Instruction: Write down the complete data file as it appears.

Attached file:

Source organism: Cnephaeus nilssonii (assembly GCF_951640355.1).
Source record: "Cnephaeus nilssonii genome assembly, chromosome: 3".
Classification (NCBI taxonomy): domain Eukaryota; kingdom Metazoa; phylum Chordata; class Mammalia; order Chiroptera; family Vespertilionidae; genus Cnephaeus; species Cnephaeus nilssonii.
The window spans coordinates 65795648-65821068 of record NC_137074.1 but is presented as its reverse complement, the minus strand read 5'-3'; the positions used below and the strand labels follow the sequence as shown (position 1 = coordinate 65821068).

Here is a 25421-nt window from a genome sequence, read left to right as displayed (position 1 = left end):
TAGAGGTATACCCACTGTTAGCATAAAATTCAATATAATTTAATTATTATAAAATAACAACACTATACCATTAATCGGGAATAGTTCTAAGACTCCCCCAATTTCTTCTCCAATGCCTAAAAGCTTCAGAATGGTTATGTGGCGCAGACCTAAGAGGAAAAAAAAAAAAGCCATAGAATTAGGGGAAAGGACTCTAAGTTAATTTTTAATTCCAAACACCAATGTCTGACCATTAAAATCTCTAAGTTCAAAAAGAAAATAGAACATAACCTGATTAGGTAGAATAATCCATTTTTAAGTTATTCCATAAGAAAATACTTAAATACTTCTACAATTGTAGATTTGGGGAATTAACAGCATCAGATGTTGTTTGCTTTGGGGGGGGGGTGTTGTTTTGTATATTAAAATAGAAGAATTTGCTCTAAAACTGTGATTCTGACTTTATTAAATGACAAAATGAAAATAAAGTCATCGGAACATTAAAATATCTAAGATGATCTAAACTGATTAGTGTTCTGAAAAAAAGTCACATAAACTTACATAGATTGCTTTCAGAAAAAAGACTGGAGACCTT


Source organism: Cnephaeus nilssonii (assembly GCF_951640355.1).
Source record: "Cnephaeus nilssonii genome assembly, chromosome: 3".
Classification (NCBI taxonomy): domain Eukaryota; kingdom Metazoa; phylum Chordata; class Mammalia; order Chiroptera; family Vespertilionidae; genus Cnephaeus; species Cnephaeus nilssonii.
The window spans coordinates 65795648-65821068 of record NC_137074.1 but is presented as its reverse complement, the minus strand read 5'-3'; the positions used below and the strand labels follow the sequence as shown (position 1 = coordinate 65821068).

Here is a 25421-nt window from a genome sequence, read left to right as displayed (position 1 = left end):
TAGAGGTATACCCACTGTTAGCATAAAATTCAATATAATTTAATTATTATAAAATAACAACACTATACCATTAATCGGGAATAGTTCTAAGACTCCCCCAATTTCTTCTCCAATGCCTAAAAGCTTCAGAATGGTTATGTGGCGCAGACCTAAGAGGAAAAAAAAAAAAGCCATAGAATTAGGGGAAAGGACTCTAAGTTAATTTTTAATTCCAAACACCAATGTCTGACCATTAAAATCTCTAAGTTCAAAAAGAAAATAGAACATAACCTGATTAGGTAGAATAATCCATTTTTAAGTTATTCCATAAGAAAATACTTAAATACTTCTACAATTGTAGATTTGGGGAATTAACAGCATCAGATGTTGTTTGCTTTGGGGGGGGGGTGTTGTTTTGTATATTAAAATAGAAGAATTTGCTCTAAAACTGTGATTCTGACTTTATTAAATGACAAAATGAAAATAAAGTCATCGGAACATTAAAATATCTAAGATGATCTAAACTGATTAGTGTTCTGAAAAAAAGTCACATAAACTTACATAGATTGCTTTCAGAAAAAAGACTGGAGACCTT